Unfortunately, this is highly superficial analysis. There are many "exclusive" (to avoid the R-word) societies in the world, and not based on"whiteness", whether this is china, Japan, Saudi Arabia, or based on tribalism throughout Africa. I have lived in many countries, and I can assure you that Australia is as free, kind, open and unprejudiced against "the other" as you get. My ethnicity and accent are sometimes the source of fun, but it is usually pretty harmless and a small price to pay for living in what is among the most benign and civilised societies in the world. Its main prejudice is the "smart set" against being christian if anything.

Eugene 16 December 2016

White and non-white was historically only ever a crude yardstick of a deeper problem; the dividing of people into 'us' and 'them'. 'Us' of course implied superiority, often without any clear distinguishing quality except happening to be born into 'our' group, usually insular or otherwise removed from those 'others', who before they could be accepted had to prove they were our equals or even superior to us. Race or religion is just as divisive (or cohesive?}, as colour if the dominant group are united in one or the other. Sometimes even much more so. There are other yardsticks too, such as wealth, education, talent, personality, and so on.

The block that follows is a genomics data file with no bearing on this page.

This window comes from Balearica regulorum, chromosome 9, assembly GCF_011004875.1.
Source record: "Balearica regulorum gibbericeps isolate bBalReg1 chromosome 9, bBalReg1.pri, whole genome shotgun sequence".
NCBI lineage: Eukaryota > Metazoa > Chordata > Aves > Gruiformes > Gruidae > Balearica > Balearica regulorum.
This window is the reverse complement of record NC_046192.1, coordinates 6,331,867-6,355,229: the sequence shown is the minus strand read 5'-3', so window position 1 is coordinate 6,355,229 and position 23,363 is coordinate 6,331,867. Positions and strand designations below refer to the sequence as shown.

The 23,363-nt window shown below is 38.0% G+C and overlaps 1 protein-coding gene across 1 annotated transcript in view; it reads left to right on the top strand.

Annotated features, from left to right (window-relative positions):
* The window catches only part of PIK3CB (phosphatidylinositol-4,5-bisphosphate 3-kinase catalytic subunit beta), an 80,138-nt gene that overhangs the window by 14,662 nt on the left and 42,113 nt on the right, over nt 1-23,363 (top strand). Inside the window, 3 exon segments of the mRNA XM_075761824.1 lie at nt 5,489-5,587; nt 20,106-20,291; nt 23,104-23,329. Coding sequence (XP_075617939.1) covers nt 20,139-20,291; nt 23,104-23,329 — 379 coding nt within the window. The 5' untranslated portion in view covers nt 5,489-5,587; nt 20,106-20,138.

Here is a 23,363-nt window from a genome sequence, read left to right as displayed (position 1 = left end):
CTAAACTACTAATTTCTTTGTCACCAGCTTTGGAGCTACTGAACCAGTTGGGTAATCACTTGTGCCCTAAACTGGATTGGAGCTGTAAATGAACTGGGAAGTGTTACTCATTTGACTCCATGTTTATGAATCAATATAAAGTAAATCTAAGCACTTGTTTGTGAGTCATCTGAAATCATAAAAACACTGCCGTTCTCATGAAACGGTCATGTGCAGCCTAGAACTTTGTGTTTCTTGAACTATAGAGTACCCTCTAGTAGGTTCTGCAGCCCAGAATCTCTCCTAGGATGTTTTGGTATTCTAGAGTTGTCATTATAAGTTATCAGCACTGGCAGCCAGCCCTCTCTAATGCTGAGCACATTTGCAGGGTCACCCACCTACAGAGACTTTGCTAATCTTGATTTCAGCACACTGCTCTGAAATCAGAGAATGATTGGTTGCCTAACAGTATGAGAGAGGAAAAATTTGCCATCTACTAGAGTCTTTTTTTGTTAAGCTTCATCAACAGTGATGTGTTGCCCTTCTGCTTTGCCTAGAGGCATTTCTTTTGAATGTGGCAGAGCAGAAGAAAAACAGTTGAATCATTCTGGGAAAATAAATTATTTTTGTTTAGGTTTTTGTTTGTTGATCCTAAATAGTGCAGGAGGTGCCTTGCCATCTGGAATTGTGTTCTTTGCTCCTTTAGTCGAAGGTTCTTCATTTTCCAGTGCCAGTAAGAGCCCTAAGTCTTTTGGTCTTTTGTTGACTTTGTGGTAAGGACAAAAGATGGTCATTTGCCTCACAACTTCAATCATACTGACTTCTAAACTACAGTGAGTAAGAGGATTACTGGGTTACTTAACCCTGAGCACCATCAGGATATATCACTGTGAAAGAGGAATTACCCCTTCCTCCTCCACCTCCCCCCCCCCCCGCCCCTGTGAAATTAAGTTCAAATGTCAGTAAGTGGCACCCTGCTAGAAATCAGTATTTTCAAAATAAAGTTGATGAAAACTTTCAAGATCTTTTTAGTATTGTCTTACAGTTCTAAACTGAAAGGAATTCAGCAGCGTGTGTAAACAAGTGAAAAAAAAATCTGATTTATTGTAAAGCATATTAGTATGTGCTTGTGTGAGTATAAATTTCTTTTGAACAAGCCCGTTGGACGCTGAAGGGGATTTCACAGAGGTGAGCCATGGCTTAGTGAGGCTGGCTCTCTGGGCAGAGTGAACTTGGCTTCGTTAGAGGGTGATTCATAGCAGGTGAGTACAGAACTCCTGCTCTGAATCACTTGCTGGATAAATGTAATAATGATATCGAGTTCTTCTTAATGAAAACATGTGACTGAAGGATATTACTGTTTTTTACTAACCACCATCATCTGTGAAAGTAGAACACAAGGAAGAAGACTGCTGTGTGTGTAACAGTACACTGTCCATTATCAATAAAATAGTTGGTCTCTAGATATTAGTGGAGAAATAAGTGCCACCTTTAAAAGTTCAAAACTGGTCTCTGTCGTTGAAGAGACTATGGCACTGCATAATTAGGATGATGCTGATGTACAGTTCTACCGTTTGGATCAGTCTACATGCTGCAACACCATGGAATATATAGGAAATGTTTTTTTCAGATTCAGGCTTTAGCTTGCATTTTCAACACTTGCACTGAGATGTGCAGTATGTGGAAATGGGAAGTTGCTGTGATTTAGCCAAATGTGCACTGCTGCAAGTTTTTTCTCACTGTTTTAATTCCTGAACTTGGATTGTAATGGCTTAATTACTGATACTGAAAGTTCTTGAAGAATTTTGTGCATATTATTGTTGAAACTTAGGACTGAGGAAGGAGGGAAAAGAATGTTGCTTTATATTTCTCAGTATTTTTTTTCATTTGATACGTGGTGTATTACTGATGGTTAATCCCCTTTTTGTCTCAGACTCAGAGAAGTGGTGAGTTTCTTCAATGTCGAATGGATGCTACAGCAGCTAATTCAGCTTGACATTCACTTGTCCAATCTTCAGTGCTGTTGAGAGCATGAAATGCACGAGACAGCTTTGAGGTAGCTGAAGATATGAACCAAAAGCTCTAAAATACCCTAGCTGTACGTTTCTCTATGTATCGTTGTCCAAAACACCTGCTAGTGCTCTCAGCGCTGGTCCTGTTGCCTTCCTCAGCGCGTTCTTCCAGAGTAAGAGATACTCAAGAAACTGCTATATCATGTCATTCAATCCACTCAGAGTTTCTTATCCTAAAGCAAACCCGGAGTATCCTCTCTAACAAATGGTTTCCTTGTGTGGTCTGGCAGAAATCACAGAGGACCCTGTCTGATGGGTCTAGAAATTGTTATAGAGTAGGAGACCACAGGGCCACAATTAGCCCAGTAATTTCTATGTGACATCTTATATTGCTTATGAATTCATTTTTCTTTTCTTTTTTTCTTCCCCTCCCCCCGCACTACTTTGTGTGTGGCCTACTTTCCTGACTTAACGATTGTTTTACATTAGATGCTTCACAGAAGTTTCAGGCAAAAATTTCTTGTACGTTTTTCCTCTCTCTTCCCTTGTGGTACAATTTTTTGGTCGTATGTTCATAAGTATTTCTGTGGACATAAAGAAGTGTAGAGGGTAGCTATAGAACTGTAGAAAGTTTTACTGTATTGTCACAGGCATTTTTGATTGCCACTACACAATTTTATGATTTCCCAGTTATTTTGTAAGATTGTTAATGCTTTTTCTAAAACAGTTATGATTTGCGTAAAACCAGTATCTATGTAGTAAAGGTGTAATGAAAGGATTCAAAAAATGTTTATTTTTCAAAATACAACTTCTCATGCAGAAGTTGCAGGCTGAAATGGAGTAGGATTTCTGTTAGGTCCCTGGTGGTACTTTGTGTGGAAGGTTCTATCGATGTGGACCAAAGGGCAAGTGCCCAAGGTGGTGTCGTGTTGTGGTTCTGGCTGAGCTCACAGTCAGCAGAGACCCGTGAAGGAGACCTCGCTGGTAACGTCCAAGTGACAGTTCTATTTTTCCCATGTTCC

Robert Liddy 16 December 2016

Great piece Neve, thank you. Lets get rid of these oppressive, divisive labels.

Karen 16 December 2016

A big problem today that trips up the coversation about whiteness is the tendency to think of individuals rather than social structures. For example, even though I say and act on an understanding that black lives matter, as a fair skinned woman with European ancestry, my whiteness has and continues to produce certain privileges. At the same time my femaleness may be a disadvantage in some situations. Bbth the privilege and the disadvantage are not the result of my personal views, but of the economic and social power relations in Western liberal democracies leading to wealth and class inequities. Gender and what we tend to call 'race' are bound up in those iinequities in complex ways. Sure there are some cheap shots at older white men these days, but that does not negate the structural privilege many enjoy. Well meaning individualists need to hep with thw analysis, not try to shut it down with calls to end division - Neve is not invention divisions that absent from the world. I agree with thse who note that other societies are also divided.

Rebecca 19 December 2016

There was the basis for a wonderful article in this. It was, I think, marred by the resurrection of that dreadful, pompous, blanket and off-putting phrase 'concepts of whiteness'. This is a phrase which needs to be allowed to die with decency. It puts people off you need to convince.